Okay….it’s the end of something, 2017 mostly, & I apologize for not keeping current on the blog, & to all the starving Pygmies there in New Guinea, et cetera..
The knee surgery went well, & I was basically back at work full-tilt-boogie within three weeks. I truly appreciate all the questions & queries (mostly via email) wondering just how I was (am) doing. As I’ve said numerous times on various forums, the friendships one makes in the ham radio sphere are all truly special. Thank you for your concern!
To catch up, the last job of the year was unique in several ways. First, it was for a long time friend, Rob, AI0O, who I first met in 1981, when I moved to Columbia, MO to work as the Film Producer for the UM system. 36 years of friendship means a lot, so it was great to witness all the tremendous changes around Columbia, but to see how Rob’s station has withstood the rigors of the past 11 years, when I was last there to put up the 40, 30 & 160M towers. Boone County has a 100-ft height limit, so we put up a top-loaded 25G vertical for 160M, which seemed to work quite well. But Rob wanted a full size vertical, utilizing parastic elements hung from it, to provide some gain. He suffered through the slings & arrows of typical gov’t obstructions, but received the needed variance at long last.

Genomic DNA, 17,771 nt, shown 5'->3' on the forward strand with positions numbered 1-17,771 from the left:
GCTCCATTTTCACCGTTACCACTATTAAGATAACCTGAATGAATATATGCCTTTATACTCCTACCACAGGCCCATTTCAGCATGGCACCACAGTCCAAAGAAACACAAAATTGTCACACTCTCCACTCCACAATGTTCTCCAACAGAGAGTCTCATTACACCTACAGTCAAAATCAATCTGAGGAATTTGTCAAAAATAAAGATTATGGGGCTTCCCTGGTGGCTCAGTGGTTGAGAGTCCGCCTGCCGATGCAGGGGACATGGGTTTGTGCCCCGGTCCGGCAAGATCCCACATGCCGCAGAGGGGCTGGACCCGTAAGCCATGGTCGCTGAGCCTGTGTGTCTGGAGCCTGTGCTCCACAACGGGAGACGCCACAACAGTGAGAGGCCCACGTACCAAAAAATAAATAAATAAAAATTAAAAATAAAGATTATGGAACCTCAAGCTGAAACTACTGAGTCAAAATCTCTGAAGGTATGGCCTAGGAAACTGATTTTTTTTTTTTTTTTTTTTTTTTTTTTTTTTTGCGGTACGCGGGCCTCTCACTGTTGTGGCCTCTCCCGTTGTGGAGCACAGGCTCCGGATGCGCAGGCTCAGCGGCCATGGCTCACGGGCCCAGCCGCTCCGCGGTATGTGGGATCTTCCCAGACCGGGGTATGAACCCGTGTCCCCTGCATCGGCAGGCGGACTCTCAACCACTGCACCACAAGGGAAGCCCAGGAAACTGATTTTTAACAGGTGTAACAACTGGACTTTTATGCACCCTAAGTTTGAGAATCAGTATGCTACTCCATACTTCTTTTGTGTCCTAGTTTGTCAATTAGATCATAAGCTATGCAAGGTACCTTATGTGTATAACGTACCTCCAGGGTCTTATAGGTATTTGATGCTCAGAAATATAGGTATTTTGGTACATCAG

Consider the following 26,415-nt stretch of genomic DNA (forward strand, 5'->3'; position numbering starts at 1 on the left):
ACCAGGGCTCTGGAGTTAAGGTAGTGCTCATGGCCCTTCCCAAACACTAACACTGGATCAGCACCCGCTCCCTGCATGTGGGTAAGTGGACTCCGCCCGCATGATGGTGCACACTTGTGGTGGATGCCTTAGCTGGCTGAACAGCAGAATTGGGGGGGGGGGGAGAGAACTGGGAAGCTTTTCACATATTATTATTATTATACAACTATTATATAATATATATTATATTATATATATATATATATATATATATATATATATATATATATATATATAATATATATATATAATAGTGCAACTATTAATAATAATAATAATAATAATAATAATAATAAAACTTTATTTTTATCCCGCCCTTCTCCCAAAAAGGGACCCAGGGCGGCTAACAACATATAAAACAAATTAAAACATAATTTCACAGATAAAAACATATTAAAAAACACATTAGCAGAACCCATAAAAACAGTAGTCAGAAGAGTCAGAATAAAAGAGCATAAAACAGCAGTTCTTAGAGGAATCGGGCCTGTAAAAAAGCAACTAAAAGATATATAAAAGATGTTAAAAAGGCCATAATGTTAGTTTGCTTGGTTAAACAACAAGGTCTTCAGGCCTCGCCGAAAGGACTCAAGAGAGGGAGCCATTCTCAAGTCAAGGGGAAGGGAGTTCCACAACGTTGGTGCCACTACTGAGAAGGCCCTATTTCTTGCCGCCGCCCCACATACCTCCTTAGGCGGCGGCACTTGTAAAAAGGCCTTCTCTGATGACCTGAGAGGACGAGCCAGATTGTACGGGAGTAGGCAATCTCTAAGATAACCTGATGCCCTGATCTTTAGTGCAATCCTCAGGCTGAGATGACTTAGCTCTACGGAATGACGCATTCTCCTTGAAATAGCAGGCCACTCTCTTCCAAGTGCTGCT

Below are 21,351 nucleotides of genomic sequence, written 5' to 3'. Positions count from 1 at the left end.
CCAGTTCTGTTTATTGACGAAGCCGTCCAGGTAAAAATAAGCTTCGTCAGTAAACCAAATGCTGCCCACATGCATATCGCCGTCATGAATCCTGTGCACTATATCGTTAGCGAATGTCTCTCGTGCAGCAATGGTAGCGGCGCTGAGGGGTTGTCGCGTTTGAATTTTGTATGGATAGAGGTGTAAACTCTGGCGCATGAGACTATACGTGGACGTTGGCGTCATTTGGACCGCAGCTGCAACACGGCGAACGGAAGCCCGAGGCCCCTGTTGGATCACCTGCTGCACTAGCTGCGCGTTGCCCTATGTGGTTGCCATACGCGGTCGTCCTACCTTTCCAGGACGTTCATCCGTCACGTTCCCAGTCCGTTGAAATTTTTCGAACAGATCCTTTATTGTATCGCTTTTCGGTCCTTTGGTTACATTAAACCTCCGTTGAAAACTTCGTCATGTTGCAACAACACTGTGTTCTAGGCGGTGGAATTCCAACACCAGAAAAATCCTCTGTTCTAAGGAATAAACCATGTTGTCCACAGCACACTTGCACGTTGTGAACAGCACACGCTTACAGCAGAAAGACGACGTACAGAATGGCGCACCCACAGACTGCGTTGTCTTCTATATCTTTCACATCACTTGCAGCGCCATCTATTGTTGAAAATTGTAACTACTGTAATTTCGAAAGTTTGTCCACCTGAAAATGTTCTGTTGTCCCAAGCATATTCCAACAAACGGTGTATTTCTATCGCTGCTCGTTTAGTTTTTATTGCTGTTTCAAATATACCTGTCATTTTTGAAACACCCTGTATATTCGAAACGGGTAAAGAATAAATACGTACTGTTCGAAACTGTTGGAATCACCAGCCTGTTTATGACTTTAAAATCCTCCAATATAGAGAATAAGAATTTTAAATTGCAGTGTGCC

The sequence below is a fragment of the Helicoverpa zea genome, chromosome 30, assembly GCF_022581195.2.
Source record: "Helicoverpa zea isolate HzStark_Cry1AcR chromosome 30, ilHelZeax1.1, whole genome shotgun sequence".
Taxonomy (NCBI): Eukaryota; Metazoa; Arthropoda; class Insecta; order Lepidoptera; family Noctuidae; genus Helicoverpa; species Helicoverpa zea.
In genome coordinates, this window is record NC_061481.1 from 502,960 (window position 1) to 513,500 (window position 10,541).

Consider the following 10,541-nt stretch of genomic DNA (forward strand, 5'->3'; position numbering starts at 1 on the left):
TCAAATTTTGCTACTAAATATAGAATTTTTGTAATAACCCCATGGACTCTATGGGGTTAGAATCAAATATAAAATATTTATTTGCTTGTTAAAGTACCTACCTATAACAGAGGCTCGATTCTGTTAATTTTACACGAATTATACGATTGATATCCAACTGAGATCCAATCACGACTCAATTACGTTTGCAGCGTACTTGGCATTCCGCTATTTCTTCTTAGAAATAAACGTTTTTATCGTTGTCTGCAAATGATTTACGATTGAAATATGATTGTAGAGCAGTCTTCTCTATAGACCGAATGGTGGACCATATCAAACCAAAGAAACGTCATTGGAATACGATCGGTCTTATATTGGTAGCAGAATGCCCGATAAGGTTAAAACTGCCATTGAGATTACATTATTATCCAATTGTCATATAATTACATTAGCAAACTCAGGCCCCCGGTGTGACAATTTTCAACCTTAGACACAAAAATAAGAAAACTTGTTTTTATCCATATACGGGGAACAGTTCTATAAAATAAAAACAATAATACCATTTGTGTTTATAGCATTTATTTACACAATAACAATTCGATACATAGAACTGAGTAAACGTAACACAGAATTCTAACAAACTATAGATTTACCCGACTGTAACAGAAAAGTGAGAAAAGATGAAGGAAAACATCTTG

Our plan was a new radial field, a new base holding up 30-ft of 25G, atop which we’d simply set the old 100-ft tower, using a crane. And that all went well. The fly in the ointment part derived from having only two of us to set & adjust the guys, which required an hour longer of un-budgeted crane time. But we got it done. And I should say we were incredibly fortunate to have the weather cooperate–with temps hovering around 45 – 55
Friday, we planned to put a new mast in the 30M tower, which acted oddly at times, sticking as the beam rotated, etc. Indeed, once I lowered the Yagi, I couldn’t get the stub mast OUT of the tower top! It took some serious effort to remove it. The plan was to install a new mast, mounting a 6M Yagi at the very top, jacking the new mast up into position, then moving the 30M beam back up on to that mast. Oddly enough, the new mast would not go in the torque tube. We finally decided the only solution was to take off the top tower section, examine it on the ground, & then proceed. Once on the ground, the mast could not be inserted. So, it was obviously bent “just enough” to prevent using it again. Luckily, National Tower is still in business in Shawnee Mission, so with ND0N agreeing to go retrieve a new 25AG3 top section, Rob & I finished up the 6M beam & made ready to do the swapout, installing temporary guys & so forth.
Here’s where the work got interesting, as the weather changed to real winter, with temp right at 27 degrees. I’d left the cold weather gear at home, based on the forecast & figuring on being done by Friday. All went according to Hoyle, albeit much (much!) more slowly, due to the cold. One doesn’t realize how cold the steel can get or is while doing tower work, but you’re often forced to stop, swap gloves for the thermal pair (those are in the truck at all times…), & then start over, etc. We wrapped up at 4PM & admittedly I’ve not been so glad to get off a tower in quite some time.
Temps here in Charlotte are now hovering right at freezing, with much lower ones forecast. Quite unseasonable for our part of the world. Lots of work in the queue, so I do hope things get back to normal, et cetera.
Tnx ND0N for the photo!